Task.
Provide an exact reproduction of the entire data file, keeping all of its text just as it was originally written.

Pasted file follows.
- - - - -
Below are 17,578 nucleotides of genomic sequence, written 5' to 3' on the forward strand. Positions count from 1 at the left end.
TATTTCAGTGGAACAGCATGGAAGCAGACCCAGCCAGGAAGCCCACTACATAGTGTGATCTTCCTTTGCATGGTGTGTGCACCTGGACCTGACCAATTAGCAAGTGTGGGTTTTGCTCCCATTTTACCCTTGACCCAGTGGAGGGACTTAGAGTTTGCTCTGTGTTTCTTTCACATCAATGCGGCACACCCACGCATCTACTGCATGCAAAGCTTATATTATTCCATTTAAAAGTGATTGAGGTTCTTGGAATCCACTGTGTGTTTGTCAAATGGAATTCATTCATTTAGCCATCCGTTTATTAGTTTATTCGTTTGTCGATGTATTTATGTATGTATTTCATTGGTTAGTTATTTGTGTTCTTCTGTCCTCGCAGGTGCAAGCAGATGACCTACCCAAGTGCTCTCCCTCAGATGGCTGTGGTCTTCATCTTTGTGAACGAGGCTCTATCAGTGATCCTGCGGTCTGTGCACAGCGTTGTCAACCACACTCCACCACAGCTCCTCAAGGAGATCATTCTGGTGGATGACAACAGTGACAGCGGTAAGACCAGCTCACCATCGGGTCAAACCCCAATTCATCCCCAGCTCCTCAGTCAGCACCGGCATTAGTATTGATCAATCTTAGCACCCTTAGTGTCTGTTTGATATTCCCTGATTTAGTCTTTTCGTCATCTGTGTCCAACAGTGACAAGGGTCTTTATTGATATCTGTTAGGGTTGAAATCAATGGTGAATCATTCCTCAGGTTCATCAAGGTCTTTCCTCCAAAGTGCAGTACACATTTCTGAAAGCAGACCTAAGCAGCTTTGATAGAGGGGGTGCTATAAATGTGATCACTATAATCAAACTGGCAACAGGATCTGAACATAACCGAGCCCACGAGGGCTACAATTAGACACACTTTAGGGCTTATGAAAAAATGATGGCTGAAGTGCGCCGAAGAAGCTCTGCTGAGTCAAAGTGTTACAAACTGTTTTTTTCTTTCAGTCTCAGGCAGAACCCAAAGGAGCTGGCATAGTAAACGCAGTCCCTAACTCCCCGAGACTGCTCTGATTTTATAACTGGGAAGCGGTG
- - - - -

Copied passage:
Below are 17,578 nucleotides of genomic sequence, written 5' to 3' on the forward strand. Positions count from 1 at the left end.
TATTTCAGTGGAACAGCATGGAAGCAGACCCAGCCAGGAAGCCCACTACATAGTGTGATCTTCCTTTGCATGGTGTGTGCACCTGGACCTGACCAATTAGCAAGTGTGGGTTTTGCTCCCATTTTACCCTTGACCCAGTGGAGGGACTTAGAGTTTGCTCTGTGTTTCTTTCACATCAATGCGGCACACCCACGCATCTACTGCATGCAAAGCTTATATTATTCCATTTAAAAGTGATTGAGGTTCTTGGAATCCACTGTGTGTTTGTCAAATGGAATTCATTCATTTAGCCATCCGTTTATTAGTTTATTCGTTTGTCGATGTATTTATGTATGTATTTCATTGGTTAGTTATTTGTGTTCTTCTGTCCTCGCAGGTGCAAGCAGATGACCTACCCAAGTGCTCTCCCTCAGATGGCTGTGGTCTTCATCTTTGTGAACGAGGCTCTATCAGTGATCCTGCGGTCTGTGCACAGCGTTGTCAACCACACTCCACCACAGCTCCTCAAGGAGATCATTCTGGTGGATGACAACAGTGACAGCGGTAAGACCAGCTCACCATCGGGTCAAACCCCAATTCATCCCCAGCTCCTCAGTCAGCACCGGCATTAGTATTGATCAATCTTAGCACCCTTAGTGTCTGTTTGATATTCCCTGATTTAGTCTTTTCGTCATCTGTGTCCAACAGTGACAAGGGTCTTTATTGATATCTGTTAGGGTTGAAATCAATGGTGAATCATTCCTCAGGTTCATCAAGGTCTTTCCTCCAAAGTGCAGTACACATTTCTGAAAGCAGACCTAAGCAGCTTTGATAGAGGGGGTGCTATAAATGTGATCACTATAATCAAACTGGCAACAGGATCTGAACATAACCGAGCCCACGAGGGCTACAATTAGACACACTTTAGGGCTTATGAAAAAATGATGGCTGAAGTGCGCCGAAGAAGCTCTGCTGAGTCAAAGTGTTACAAACTGTTTTTTTCTTTCAGTCTCAGGCAGAACCCAAAGGAGCTGGCATAGTAAACGCAGTCCCTAACTCCCCGAGACTGCTCTGATTTTATAACTGGGAAGCGGTG